• Gov. Brian Kemp traveled to Cobb County Thursday to tour a high school and to bolster public support for his proposed pay raise for teachers. After getting the General Assembly to back a raise last year, Kemp is pushing for another $2,000 to complete a 2018 campaign pledge. But fellow Republican and state House Speaker David Ralston has his own goals for the 2021 budget and has said a raise for teachers may have to wait. The state likely cannot afford both that and an income tax cut that many lawmakers want. The impasse has led to a legislative shutdown that Ralston called last week to work on the budget. On Thursday, Kemp toured McEachern High School in Cobb County, which has a new nurse prep program. It was a friendly venue to tout his legislative agenda, including the raise. Under his budget proposal, the state would, for the third year in a row, pay the maximum in the school funding formula. And Kemp is budgeting more than $350 million more “to deliver the promise of the $5,000 pay raise that I campaigned on,” he said during the school visit. Standing in front of cameras and flanked by educators, students, lawmakers and other officials, the governor said 44% of Georgia teachers leave the profession within their first five years. “Those in this room know we have a serious teacher retention problem that requires our immediate attention,” he said. “I believe this well-deserved pay raise will go a long way to incentivizing our best and brightest to stay in the classroom.” He is also budgeting millions more to give other school employees raises. It may not sound like much in a $28 billion budget, but a lot of that money is already spoken for. The overall education allocation alone consumes more than a third of the total, at nearly $11 billion. Health care and other costs consume much of the rest. Lawmakers have their own plans for the remaining discretionary dollars. In 2018, they cut the top income tax rate from 6% to 5.75%, and planned to reduce it further this year to 5.5%. That 2018 reduction played a role in Kemp’s demand for budget cuts this year and next. His budget doesn’t contemplate the extra quarter percentage point tax cut that Ralston wants, and the money would have to come from somewhere. Last week, after Ralston called a halt to the legislative session, he described the raise as “a big, big ticket” item and said the tax cut “was a commitment that we made to the taxpayers of Georgia. … We had always planned to do the second step this year.” The next day, he said he understood Kemp wanted to keep his campaign promise and that he didn’t disagree with the goal. He said he wasn’t saying “no” to the raise. “It may just be saying ‘not now.’” Kemp’s decision to take his campaign on the road suggests he wants leverage in negotiations with Ralston, said Brandon Phillips, a Republican strategist. In his first year in office, Kemp traveled across the state to meet with teachers and school administrators. It’s a meet-the-people style that makes Phillips think of President Donald Trump, whose election campaign he managed in Georgia. “I think our governor has found success and likes being out on the trail,” Phillips said. “I think he’s using all the levers he can find.” He said it’s unclear which is more popular, a tax cut or a teacher pay raise, but added that Kemp did campaign hard on the pay raise and won statewide and, as The Atlanta Journal-Constitution reported last month, his poll numbers have risen considerably since his election. RELATED →  Georgia House budget writers vote down some of Kemp’s proposed cuts RELATED → ‘Toxic politics.’ The feud between Kemp and Ralston takes sharp turn RELATED → Kemp’s budget may make it harder to cut Georgia income tax rate again in 2020 Lawmakers who previously found it difficult to get financial information from the Kemp administration have found a “renewed spirit of cooperation” during the legislative break, said Kaleb McMichen, Ralston’s spokesman. With that cooperation, they have discovered even more budgetary needs, such as a 95% turnover rate among correctional officers, GBI scientists to process sexual assault evidence, food inspectors and mental health professionals. “The speaker agrees with the governor, in principle, that teachers deserve a further raise, but the budget process is about balancing priorities with critical needs,” McMichen said. Kemp has a ready-made network to support his pay initiative. The Professional Association of Georgia Educators has been encouraging its 97,000 members to pepper Ralston’s colleagues in the House of Representatives with emails and phone calls in favor. Next week, as the legislative session resumes, that group and others will be hosting member visits to the Gold Dome. It’s an annual show of force, when teachers meet lawmakers and lawmakers, who will be up for reelection later in the year, try to make a good impression. “I suspect that advocacy in support of the pay raise will intensify next week,” said Margaret Ciccarelli, the group’s chief lobbyist. In a survey of association members last year, compensation was the No. 1 concern, she said. The $3,000 pay raise granted last year, and the promise of more to come, may already be having an effect, at least with older teachers. “Great teachers who may have retired are staying,” said Regina Montgomery, the McEachern principal. Teacher pensions are based on the final two years of pay, so to capitalize on the recent increase, teachers need to stick around. L.C. (Buster) Evans, executive director of the Teachers Retirement System of Georgia, said the number of teachers who retire statewide had been growing by 200 or 300 a year — until now. So far this year, retirements have actually dropped by a hundred, he said, and he surmises it is because teachers want these raises reflected in their pension checks. “I really think it’s one of those things that’s an unintended consequence,” he said. “People like making more money.” Cobb Superintendent Chris Ragsdale said his district used last year’s $3,000 raise to supplement local funding that gave teachers the biggest pay raise in district history. Dave Shuler, 65, is an automotive instructor at McEachern who can retire next fall, and probably will. His body can’t take the work anymore, he said, and the pay raise doesn’t change that. Even so, it’s been nice to have the extra $300 or so a month. “My wife really loves it,” he said.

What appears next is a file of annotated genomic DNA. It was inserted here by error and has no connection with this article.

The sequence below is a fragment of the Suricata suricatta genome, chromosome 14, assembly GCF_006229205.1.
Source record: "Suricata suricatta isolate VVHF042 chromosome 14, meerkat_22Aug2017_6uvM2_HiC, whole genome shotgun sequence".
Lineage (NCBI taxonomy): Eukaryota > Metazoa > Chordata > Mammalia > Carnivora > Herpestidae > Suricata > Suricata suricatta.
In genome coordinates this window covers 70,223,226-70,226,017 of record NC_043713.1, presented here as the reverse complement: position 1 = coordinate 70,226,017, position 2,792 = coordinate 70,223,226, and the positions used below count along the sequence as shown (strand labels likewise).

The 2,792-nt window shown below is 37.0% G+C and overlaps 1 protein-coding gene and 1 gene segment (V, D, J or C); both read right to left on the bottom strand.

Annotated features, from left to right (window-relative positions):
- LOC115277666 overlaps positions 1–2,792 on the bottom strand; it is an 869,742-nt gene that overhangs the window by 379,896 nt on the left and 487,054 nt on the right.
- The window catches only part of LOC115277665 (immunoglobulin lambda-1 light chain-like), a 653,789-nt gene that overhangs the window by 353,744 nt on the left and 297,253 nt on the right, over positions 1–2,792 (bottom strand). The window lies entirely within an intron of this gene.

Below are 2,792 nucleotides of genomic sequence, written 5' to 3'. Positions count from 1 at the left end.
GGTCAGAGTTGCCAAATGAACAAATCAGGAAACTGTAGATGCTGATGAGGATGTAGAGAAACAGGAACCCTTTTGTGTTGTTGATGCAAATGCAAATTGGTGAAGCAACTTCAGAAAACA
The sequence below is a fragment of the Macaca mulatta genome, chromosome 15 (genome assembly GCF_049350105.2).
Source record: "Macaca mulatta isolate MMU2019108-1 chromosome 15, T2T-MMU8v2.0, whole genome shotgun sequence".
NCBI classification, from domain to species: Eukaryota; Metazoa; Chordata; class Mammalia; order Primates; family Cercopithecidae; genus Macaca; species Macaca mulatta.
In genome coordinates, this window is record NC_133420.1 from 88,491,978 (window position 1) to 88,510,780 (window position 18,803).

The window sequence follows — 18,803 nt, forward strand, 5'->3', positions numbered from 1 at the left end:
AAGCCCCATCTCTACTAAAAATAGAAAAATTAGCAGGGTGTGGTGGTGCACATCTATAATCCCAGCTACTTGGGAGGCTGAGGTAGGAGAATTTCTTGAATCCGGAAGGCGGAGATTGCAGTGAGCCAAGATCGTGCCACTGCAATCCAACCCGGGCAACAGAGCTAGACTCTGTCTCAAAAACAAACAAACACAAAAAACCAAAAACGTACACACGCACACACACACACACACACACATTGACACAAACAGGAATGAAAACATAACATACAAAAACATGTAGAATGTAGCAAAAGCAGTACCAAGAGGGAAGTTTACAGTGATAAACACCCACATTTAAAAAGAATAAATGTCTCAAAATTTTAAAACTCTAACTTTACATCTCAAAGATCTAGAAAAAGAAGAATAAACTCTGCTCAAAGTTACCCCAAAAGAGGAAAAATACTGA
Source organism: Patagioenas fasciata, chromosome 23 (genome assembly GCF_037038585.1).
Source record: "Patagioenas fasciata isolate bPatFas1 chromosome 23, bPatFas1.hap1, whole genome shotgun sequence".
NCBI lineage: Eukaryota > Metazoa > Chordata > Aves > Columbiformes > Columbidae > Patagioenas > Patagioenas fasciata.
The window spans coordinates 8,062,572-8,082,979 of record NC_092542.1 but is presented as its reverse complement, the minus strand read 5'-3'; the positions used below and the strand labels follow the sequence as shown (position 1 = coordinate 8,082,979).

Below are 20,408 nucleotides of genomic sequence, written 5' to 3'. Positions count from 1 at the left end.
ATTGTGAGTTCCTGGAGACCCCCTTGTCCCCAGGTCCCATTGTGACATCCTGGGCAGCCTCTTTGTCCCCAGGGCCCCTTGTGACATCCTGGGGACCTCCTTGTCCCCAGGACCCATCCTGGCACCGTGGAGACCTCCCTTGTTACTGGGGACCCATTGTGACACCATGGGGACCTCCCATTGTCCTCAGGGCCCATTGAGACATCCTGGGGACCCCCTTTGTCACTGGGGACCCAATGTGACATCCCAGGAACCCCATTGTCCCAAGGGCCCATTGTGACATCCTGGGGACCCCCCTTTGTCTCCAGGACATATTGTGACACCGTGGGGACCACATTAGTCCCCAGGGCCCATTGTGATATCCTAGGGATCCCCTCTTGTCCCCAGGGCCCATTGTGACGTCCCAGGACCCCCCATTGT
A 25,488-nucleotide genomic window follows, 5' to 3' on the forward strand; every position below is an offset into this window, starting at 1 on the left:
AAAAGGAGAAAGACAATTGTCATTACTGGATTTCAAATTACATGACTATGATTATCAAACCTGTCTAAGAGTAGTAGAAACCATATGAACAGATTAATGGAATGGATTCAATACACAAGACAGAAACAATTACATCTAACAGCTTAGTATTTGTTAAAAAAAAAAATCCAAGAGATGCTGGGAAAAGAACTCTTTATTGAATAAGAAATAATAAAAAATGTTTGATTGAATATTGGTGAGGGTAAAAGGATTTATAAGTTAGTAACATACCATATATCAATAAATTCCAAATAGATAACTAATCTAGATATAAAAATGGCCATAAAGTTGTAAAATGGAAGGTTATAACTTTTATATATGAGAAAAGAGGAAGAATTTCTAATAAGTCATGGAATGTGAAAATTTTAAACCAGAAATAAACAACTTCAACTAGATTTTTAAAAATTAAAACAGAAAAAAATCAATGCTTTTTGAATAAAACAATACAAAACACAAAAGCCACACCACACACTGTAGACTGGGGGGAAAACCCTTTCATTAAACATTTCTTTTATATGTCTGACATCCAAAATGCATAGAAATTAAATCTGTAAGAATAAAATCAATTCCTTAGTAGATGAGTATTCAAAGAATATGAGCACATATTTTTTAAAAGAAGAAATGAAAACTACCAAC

• The Georgia Department of Driver Services has agreed to make it easier for Puerto Ricans and applicants from other U.S. territories to get driver’s licenses under the terms of a federal lawsuit settlement announced Monday. The department agreed to allow residents from the territories — who are U.S. citizens — to transfer their driver’s licenses to Georgia without taking driving or written tests. That’s what people who move to Georgia from the 50 U.S. states are already allowed to do. In addition, the DDS will no longer require Puerto Ricans to take a test of island geography, politics and culture to prove they are from that territory. The settlement could make it easier for thousands of people to drive, get jobs and otherwise settle in Georgia. And it ends the long legal ordeal of Kenneth Caban Gonzalez, a Puerto Rico native who sought a driver’s license in 2017 but wound up in jail, wrongly accused of using a fraudulent birth certificate to obtain a license. Though DDS offices are normally closed on Mondays, the agency opened its Conyers office to grant Caban Gonzalez a driver’s license. “It was very emotional,” Caban Gonzalez told The Atlanta Journal-Constitution on Monday. He planned to drive home to Hinesville. In a written statement, the DDS confirmed the changes in policy. “The top priority at DDS is to provide efficient customer service while following all Georgia and federal rules and requirements,” Commissioner Spencer R. Moore said. “We welcome instances like this where opportunities for improvement can be made after additional assessment of existing law.” The groups Latino Justice and the Southern Center for Human Rights filed a federal lawsuit last summer on behalf of Caban Gonzalez. After arriving in Georgia from Puerto Rico, he sought a driver’s license at the DDS office in Hinesville in October 2017. Instead of granting him a license, the DDS confiscated his Puerto Rican driver’s license, birth certificate and Social Security card to verify they were legitimate. At the time, the DDS automatically confiscated such documents from Puerto Rican applicants to combat fraud involving island birth certificates, which had become a serious problem. But an Atlanta Journal-Constitution investigation found Georgia went to unusual lengths to combat fraud, compared with other states. Among other things, DDS investigators tested hundreds of Puerto Rican applicants’ knowledge of island geography, politics and culture to determine whether they were from the territory. But the test contained incorrect or outdated answers. At least one applicant was arrested and charged with using a fake birth certificate after performing poorly on the test. But the charges against him were later dropped after investigators determined his Puerto Rican birth certificate was authentic. DDS investigators believed Caban Gonzalez’s birth certificate was fake. He was later arrested on charges of forgery and making false statements, and he spent three days in jail. But the AJC found the department relied on outdated federal guidance on how to spot fake birth certificates in his case. Though the justification for Caban Gonzalez’s arrest quickly fell apart, the DDS didn’t drop the charges — even after federal officials authenticated his documents. That put Caban Gonzalez’s life on hold. Without a driver’s license, he lost a job and had a hard time finding another one. “It was really hard because I couldn’t find work,” Caban Gonzalez said Monday. “Every time I would attain something, I would lose it.” Prosecutors finally dropped the charges in March. And last summer DDS officials asked the GBI to investigate the case. The GBI found serious flaws in the way the DDS handled the Caban Gonzalez investigation. The agency later fired one manager and demoted another involved in his case. Under the terms of the settlement announced Monday, Gonzalez and his attorneys will receive a combined $100,000. The DDS also agreed to implement new procedures for awarding licenses to applicants from U.S. territories. Under those procedures, applicants age 18 and older will no longer be required to pass driving and written tests if they have a current driver’s license form a territory or one that’s been expired less than two years. They’ll have to meet state residency and all other requirements for transferring an out-of-state license to Georgia. The new procedures apply to applicants from Puerto Rico, Guam, the U.S. Virgin Islands, American Samoa and the Northern Mariana Islands/Saipan. The DDS already had disavowed the Puerto Rico knowledge test used by its investigators, saying it was never an authorized document. But in the settlement, it agreed it would no longer use the document to screen applicants. Though they’re already in effect, the new procedures must undergo the department’s regular rule-making process to become permanent. Kira Romero-Craft, an attorney at Latino Justice, said thousands of people could benefit from the new procedures. “There were people that were terrified to even visit the DDS office because of what happened to Kenneth,” she said. “This was definitely something that inspired fear, trepidation.” Romero-Craft said the DDS will still be able to screen Puerto Rican birth certificates for fraud, though it may take additional training to ensure it’s done properly. She praised the agency for its handling of the issue once the lawsuit was filed. Caban Gonzalez said he looks forward to resuming a normal life. “I want to provide for my family,” he said. “I want to do what I came to Georgia to do. I came to Georgia for a better future for me and for my family.”